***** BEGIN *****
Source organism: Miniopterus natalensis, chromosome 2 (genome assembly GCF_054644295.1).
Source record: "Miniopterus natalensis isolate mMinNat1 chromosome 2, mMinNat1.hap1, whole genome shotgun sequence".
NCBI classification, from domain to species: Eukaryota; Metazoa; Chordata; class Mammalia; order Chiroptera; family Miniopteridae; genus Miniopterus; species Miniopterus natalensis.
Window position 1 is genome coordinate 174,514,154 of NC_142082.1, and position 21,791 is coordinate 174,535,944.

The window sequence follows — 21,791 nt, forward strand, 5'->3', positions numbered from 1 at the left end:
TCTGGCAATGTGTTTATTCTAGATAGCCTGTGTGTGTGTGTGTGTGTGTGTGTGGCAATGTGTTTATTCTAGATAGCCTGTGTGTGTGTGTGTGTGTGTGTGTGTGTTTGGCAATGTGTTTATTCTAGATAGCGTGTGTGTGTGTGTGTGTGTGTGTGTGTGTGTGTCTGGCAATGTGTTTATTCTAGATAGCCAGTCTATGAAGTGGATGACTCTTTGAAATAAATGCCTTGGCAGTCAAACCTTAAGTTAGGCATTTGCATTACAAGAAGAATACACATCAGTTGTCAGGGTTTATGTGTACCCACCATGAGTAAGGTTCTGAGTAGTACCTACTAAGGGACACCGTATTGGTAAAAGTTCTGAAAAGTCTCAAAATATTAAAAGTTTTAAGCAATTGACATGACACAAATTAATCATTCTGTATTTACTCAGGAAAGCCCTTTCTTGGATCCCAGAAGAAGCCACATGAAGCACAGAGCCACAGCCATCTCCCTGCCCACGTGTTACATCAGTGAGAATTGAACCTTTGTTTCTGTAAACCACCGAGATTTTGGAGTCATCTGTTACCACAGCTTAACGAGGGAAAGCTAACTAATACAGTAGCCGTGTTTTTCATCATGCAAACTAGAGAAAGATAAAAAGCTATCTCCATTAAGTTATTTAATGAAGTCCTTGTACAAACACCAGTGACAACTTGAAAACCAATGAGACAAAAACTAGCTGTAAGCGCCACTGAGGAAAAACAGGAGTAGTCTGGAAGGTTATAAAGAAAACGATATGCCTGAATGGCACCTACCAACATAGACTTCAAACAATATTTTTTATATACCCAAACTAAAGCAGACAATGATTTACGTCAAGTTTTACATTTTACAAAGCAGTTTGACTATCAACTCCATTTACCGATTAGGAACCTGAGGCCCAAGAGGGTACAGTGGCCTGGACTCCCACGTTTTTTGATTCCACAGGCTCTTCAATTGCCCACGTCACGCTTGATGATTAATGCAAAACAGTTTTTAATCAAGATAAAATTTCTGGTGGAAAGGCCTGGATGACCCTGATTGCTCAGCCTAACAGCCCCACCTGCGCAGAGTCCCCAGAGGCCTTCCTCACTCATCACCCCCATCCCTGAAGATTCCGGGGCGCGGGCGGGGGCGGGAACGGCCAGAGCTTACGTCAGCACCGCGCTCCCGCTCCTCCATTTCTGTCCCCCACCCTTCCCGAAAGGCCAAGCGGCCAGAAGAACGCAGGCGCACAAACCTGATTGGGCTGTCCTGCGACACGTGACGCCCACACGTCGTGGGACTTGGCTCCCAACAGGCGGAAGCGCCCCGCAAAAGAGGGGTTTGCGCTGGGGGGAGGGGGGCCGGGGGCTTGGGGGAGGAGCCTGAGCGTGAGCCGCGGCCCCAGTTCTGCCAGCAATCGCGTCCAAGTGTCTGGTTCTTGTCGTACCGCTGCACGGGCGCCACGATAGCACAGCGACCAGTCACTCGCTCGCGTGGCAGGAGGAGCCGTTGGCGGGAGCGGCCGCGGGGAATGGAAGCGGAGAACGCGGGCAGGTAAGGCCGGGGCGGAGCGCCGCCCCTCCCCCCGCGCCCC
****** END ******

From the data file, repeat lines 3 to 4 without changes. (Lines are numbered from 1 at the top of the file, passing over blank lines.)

NCBI classification, from domain to species: Eukaryota; Metazoa; Chordata; class Mammalia; order Chiroptera; family Miniopteridae; genus Miniopterus; species Miniopterus natalensis.
Window position 1 is genome coordinate 174,514,154 of NC_142082.1, and position 21,791 is coordinate 174,535,944.